Sometimes you have to get back to basics. All writers are guilty of making mistakes at some point, and they kick themselves for months after an astute reader notices that they added one too many o’s to their “to.” Once that’s in print, you can’t take it back.
So today, I’d like to draw attention to one common mistake so that you will hopefully never have to take it back.
Then Vs. Than: A Sneaky, Common Error
See if you can spot the mistake:
“Mark, you know better then to startle me after my self-defense class,” Amy said as she pulled the bag of peas out of the freezer.
I’ve seen this fairly common error around the blogosphere much more often than I’d like:
The then-vs.-than debacle.
It’s an easy mistake to miss, too, especially when you’re on a roll and the words are shooting out of your brain, down your arm, through your fingers, and onto the keypad.
You can’t stop when it happens; you might lose the momentum. But the fact remains that your spell-check won’t catch it.
So when should you use then vs. than?
Let’s break this down into the most basic rules we can.
When Do You Use “Than?”
Use “than” in comparisons. For example, it’s pretty easy to identify this as a comparison:
Casey was more interesting than his brother Luke, and not just because he was a professional ultramarathoner.
However, things get tricky when you’re not directly comparing things. For example, it becomes a little more challenging in situations like this:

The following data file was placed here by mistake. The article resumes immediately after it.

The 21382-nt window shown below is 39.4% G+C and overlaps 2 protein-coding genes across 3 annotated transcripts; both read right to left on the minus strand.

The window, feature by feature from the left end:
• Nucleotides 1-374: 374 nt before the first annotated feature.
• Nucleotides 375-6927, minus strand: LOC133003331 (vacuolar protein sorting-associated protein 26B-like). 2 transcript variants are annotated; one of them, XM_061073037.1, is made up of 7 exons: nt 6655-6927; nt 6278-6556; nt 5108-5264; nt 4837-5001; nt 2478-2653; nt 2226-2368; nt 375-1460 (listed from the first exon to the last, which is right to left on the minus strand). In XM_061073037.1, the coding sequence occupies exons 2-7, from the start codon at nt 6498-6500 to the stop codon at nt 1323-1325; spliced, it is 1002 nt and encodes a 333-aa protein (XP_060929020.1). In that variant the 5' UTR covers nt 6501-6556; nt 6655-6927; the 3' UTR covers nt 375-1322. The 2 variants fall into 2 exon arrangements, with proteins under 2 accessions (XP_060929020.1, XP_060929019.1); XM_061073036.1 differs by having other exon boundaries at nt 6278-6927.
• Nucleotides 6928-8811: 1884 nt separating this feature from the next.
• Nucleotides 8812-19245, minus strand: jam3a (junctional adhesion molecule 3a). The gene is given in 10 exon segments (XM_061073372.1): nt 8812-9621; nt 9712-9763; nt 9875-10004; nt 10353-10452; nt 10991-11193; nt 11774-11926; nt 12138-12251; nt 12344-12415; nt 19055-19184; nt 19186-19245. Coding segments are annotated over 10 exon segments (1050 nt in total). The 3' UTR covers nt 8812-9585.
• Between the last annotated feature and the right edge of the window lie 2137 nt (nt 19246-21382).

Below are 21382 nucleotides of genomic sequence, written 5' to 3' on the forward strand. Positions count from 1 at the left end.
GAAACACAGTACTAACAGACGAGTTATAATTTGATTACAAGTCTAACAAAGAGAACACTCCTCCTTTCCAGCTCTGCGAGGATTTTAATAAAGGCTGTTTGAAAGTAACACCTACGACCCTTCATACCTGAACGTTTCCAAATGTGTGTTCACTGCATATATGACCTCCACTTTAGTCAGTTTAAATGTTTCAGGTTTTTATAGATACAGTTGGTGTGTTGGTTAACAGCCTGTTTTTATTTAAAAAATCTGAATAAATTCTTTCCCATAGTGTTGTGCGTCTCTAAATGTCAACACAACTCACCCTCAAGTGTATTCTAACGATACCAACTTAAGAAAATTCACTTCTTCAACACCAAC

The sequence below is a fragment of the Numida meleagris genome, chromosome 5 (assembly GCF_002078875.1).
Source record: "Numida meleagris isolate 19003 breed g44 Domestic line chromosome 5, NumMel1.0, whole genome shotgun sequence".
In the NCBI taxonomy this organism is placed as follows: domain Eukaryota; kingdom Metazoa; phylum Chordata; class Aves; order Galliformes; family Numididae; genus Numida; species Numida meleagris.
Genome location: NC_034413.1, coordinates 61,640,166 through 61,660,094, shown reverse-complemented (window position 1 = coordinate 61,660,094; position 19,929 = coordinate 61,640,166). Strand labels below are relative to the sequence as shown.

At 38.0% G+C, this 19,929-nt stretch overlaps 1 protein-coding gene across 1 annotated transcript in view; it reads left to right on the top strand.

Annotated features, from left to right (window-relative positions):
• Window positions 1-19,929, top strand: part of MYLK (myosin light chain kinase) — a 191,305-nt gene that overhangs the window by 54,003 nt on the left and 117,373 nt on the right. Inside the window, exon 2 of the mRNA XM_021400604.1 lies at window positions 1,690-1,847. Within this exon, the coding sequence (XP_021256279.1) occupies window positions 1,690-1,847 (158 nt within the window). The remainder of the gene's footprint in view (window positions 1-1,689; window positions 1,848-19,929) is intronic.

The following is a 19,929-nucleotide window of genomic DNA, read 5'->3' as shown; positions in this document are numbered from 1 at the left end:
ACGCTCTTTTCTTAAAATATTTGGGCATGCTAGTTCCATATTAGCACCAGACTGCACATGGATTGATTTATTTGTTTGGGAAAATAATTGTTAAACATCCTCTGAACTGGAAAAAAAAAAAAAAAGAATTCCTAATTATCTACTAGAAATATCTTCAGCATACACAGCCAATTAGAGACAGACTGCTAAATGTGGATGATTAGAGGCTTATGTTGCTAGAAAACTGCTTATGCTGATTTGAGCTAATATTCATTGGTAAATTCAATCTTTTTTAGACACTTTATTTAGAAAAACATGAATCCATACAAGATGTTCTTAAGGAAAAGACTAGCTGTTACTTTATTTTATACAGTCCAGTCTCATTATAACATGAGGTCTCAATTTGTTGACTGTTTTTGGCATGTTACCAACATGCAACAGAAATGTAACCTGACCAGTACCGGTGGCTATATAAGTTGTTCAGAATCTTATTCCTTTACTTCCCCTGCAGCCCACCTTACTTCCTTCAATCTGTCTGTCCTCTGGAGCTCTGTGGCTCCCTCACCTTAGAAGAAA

Rachel was a little more awkward than he remembered, although Jason mentally acknowledged that his whiskey sour on Friday had been a little heavier on the whiskey than usual.
In this example, even though we’re not comparing concrete things (like Casey and Luke in the first example), a comparison still occurs. Jason compares Rachel’s current level of awkwardness to the level he remembered from their last meeting. He also compares the alcohol content of Friday’s whiskey sour to the alcohol content that is usually present in his oh-so-manly drink.
So When Does “Then” Come Into Play?
You only ever use “then” when timing is involved. See below:
Laura covered her face, then thrust her arm out of the covers, slapping the alarm clock on the floor in the early morning darkness.
Clearly, a sequence of events is happening here. Laura slaps her alarm clock after covering her face, so “then” is the appropriate word to use.
If You Remember This Rule, Then You’ll Save Yourself Grief
Learn the difference between than and then. Then you won’t have sneaky errors hiding under your spell-check’s radar and worming their way into your otherwise perfectly polished manuscript.
See what I did there?
How do you remember when to use then vs. than? Let us know in the comments.
Practice makes perfect, so let’s describe what happened when Mark made the mistake of surprising Amy after her self-defense class. Take fifteen minutes to tell the story, and remember to use “than” and “then.”
And speaking of mistakes, let’s make sure we don’t repeat that mistake from the first example, shall we?
When you’re finished, share your practice in the comments. And don’t forget to leave feedback for your fellow writers!